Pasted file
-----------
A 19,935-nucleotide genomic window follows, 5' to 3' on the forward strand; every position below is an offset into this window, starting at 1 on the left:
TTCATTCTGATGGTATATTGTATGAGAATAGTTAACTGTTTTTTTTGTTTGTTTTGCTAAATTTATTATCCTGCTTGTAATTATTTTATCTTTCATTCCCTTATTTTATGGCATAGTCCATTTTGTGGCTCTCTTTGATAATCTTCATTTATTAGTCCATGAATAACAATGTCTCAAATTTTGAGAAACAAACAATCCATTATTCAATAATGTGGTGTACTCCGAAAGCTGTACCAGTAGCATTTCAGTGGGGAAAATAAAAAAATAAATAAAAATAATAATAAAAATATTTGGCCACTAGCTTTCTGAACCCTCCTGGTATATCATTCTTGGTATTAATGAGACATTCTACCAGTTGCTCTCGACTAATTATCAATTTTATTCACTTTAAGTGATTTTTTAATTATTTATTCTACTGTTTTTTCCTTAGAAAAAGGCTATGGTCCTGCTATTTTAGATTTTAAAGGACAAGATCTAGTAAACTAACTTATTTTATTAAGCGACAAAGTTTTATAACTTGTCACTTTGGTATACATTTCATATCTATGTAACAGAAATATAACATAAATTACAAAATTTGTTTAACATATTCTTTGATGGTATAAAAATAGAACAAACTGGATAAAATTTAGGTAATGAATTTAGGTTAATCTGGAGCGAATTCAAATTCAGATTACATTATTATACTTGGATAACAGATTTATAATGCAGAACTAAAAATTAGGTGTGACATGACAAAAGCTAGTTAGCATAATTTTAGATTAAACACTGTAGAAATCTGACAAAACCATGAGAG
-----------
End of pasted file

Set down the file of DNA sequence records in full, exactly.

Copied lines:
A 19,935-nucleotide genomic window follows, 5' to 3' on the forward strand; every position below is an offset into this window, starting at 1 on the left:
TTCATTCTGATGGTATATTGTATGAGAATAGTTAACTGTTTTTTTTGTTTGTTTTGCTAAATTTATTATCCTGCTTGTAATTATTTTATCTTTCATTCCCTTATTTTATGGCATAGTCCATTTTGTGGCTCTCTTTGATAATCTTCATTTATTAGTCCATGAATAACAATGTCTCAAATTTTGAGAAACAAACAATCCATTATTCAATAATGTGGTGTACTCCGAAAGCTGTACCAGTAGCATTTCAGTGGGGAAAATAAAAAAATAAATAAAAATAATAATAAAAATATTTGGCCACTAGCTTTCTGAACCCTCCTGGTATATCATTCTTGGTATTAATGAGACATTCTACCAGTTGCTCTCGACTAATTATCAATTTTATTCACTTTAAGTGATTTTTTAATTATTTATTCTACTGTTTTTTCCTTAGAAAAAGGCTATGGTCCTGCTATTTTAGATTTTAAAGGACAAGATCTAGTAAACTAACTTATTTTATTAAGCGACAAAGTTTTATAACTTGTCACTTTGGTATACATTTCATATCTATGTAACAGAAATATAACATAAATTACAAAATTTGTTTAACATATTCTTTGATGGTATAAAAATAGAACAAACTGGATAAAATTTAGGTAATGAATTTAGGTTAATCTGGAGCGAATTCAAATTCAGATTACATTATTATACTTGGATAACAGATTTATAATGCAGAACTAAAAATTAGGTGTGACATGACAAAAGCTAGTTAGCATAATTTTAGATTAAACACTGTAGAAATCTGACAAAACCATGAGAG